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The poem, "Song to Celia," by Ben Jonson (1572-1637), contains just two characters: a woman named Celia, and an unnamed narrator, who is her lover.
In the beginning of the poem, the lover pledges his love to Celia. He asks her to "leave a kiss...in the cup, / And I'll not look for wine." He says that even if he could taste the nectar of the gods,he would prefer to have Celia's love.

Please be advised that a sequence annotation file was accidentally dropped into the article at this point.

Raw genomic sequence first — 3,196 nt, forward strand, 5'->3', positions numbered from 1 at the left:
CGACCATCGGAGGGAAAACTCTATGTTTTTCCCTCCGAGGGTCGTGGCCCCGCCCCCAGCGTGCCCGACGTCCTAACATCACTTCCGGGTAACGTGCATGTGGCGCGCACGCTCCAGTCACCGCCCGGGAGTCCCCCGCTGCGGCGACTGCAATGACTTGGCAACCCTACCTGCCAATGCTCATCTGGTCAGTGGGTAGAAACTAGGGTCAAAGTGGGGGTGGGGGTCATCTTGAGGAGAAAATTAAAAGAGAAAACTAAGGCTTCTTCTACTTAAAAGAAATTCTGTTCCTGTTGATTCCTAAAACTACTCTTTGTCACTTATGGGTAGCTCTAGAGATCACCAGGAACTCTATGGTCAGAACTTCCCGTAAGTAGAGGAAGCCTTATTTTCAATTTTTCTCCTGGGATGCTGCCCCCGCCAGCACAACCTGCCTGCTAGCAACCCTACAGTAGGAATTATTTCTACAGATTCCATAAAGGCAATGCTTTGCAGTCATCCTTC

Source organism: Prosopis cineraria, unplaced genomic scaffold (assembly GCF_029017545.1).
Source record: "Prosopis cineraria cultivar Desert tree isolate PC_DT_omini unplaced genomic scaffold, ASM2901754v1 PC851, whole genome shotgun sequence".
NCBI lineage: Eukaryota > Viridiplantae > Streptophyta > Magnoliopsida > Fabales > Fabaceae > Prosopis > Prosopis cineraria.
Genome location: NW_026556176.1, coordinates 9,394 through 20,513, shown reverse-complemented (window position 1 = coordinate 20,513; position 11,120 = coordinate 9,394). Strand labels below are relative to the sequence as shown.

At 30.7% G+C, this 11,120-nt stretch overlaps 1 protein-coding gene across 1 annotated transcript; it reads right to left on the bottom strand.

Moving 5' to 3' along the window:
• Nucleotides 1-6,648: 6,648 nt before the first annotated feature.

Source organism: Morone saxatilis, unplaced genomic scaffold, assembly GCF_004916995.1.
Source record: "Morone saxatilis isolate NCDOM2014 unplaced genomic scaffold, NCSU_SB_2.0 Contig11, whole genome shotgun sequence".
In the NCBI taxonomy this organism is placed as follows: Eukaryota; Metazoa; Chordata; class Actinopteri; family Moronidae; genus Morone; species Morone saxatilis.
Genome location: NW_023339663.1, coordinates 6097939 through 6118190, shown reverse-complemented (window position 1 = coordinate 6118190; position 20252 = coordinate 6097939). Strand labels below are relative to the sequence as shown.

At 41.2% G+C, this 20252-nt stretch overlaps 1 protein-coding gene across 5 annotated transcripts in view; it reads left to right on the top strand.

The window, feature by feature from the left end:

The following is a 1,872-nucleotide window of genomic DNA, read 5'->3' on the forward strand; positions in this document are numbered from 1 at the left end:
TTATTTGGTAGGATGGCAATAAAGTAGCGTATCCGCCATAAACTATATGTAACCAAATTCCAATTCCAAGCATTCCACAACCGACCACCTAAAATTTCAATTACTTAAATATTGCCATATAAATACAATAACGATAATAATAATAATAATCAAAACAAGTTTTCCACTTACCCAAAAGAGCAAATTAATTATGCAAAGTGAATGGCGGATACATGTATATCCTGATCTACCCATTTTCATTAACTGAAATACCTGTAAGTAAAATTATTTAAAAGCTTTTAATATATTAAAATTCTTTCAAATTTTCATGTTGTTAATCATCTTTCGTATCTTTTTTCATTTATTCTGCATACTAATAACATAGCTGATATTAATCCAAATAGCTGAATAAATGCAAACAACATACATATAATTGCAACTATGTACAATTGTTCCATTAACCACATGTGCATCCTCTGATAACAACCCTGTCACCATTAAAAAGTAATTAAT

The lover goes on to complain that he has recently sent to Celia "a rosy wreath," but she has sent it back to him.
Still, the lover has some pleasure from these roses:
Since when it grows and smells, I swear, 15
Not of itself, but thee.
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